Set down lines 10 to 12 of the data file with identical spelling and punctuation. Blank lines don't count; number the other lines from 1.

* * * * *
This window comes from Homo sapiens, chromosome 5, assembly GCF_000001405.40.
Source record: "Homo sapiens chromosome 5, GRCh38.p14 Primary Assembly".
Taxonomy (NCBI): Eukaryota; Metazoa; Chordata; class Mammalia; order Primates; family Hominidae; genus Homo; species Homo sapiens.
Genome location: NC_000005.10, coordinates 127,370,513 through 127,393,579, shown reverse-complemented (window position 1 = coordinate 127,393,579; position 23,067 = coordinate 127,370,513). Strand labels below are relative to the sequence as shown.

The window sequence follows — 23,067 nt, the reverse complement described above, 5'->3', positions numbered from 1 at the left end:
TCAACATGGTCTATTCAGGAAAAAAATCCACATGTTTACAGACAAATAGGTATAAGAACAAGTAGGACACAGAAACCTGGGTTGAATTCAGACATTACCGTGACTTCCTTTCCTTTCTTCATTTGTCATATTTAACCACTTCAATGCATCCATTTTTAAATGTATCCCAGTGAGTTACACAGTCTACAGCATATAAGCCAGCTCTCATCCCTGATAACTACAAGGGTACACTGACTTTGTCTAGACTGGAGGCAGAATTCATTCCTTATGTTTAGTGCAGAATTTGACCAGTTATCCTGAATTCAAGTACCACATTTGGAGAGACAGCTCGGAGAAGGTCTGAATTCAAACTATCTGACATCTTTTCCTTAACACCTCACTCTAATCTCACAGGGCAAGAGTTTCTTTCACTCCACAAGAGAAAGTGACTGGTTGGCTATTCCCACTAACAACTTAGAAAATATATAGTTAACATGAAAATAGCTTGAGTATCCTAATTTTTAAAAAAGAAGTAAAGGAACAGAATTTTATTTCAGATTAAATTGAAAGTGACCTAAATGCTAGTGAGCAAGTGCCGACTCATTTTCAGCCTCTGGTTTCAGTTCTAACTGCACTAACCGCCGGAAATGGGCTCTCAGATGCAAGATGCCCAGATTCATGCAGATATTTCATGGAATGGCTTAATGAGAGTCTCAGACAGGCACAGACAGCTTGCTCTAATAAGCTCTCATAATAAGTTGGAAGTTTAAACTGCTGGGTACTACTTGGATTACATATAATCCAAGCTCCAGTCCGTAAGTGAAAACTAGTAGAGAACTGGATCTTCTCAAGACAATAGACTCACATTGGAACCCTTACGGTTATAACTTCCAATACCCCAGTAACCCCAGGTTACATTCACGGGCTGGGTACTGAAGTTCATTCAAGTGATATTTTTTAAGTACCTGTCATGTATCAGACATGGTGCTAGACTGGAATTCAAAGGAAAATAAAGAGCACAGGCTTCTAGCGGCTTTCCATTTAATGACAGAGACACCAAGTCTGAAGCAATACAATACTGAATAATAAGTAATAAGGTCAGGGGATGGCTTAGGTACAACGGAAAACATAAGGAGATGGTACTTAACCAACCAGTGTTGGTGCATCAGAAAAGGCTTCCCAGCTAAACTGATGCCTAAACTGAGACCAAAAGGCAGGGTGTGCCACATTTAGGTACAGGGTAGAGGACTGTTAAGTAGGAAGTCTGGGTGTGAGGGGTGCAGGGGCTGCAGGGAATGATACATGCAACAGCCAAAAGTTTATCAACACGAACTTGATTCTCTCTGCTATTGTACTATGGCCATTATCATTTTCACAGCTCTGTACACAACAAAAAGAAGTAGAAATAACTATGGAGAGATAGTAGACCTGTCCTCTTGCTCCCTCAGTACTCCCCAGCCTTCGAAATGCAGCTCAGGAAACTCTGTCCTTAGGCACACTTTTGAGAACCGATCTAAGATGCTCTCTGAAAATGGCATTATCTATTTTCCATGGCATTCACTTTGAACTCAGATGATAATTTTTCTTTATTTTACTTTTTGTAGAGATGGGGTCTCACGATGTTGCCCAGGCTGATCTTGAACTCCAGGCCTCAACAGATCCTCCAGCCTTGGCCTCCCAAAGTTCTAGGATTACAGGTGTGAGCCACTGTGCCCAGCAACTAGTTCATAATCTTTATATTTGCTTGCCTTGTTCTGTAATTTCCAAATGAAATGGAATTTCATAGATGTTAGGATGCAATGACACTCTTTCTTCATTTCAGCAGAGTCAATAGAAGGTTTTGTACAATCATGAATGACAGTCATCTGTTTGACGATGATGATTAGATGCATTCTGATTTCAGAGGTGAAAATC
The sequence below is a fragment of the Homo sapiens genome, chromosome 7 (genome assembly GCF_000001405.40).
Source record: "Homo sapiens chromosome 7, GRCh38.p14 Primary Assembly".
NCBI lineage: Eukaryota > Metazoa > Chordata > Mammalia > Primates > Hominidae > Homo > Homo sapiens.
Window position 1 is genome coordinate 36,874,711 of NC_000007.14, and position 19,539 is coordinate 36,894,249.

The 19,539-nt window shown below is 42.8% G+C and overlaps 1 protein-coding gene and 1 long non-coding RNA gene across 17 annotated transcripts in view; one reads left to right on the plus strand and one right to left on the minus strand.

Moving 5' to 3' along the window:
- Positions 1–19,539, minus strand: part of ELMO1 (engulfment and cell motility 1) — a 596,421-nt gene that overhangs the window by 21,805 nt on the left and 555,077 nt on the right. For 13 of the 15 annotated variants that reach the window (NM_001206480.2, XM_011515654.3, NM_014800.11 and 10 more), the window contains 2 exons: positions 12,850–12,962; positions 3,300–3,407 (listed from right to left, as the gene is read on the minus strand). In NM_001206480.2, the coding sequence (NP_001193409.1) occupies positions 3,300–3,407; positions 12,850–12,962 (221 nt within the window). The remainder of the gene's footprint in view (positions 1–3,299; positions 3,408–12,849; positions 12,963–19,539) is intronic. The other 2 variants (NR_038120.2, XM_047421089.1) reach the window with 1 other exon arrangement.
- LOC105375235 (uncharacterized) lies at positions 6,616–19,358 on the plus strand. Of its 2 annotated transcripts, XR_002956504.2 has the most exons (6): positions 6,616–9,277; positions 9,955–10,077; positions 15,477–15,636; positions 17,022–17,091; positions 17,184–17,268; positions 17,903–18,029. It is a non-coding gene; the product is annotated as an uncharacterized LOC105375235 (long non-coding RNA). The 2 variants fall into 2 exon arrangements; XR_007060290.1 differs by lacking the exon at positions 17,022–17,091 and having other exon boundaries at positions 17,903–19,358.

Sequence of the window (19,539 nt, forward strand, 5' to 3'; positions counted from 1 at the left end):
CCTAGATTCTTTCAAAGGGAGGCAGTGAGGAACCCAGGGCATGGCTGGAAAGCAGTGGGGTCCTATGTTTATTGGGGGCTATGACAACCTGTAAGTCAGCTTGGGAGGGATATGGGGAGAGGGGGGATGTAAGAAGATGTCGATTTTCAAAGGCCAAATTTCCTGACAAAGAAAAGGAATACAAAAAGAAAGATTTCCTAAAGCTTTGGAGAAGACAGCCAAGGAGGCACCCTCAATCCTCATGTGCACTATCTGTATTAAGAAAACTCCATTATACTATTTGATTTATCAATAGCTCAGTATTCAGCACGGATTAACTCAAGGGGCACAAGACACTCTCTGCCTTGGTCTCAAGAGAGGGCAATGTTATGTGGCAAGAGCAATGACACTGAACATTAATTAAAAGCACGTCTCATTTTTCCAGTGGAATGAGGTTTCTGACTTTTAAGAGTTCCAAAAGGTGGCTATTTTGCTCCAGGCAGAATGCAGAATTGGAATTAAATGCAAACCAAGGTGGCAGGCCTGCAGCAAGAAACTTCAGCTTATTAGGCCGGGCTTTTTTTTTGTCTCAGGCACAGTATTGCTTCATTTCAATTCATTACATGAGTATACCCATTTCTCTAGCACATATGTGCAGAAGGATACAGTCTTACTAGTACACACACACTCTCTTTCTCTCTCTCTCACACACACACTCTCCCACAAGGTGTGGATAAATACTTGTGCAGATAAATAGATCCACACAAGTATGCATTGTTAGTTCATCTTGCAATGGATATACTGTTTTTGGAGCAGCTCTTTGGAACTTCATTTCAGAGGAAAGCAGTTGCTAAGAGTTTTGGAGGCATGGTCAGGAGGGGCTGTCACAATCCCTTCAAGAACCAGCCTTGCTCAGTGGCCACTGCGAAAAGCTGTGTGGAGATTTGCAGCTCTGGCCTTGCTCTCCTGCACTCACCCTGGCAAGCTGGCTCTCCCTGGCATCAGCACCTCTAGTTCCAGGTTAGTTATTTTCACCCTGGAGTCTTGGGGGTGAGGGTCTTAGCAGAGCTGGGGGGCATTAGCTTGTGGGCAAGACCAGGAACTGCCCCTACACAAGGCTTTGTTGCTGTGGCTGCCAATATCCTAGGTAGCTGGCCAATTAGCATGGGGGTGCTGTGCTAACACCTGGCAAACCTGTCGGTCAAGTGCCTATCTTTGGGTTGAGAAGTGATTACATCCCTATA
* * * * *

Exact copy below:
Window position 1 is genome coordinate 36,874,711 of NC_000007.14, and position 19,539 is coordinate 36,894,249.

The 19,539-nt window shown below is 42.8% G+C and overlaps 1 protein-coding gene and 1 long non-coding RNA gene across 17 annotated transcripts in view; one reads left to right on the plus strand and one right to left on the minus strand.

Moving 5' to 3' along the window: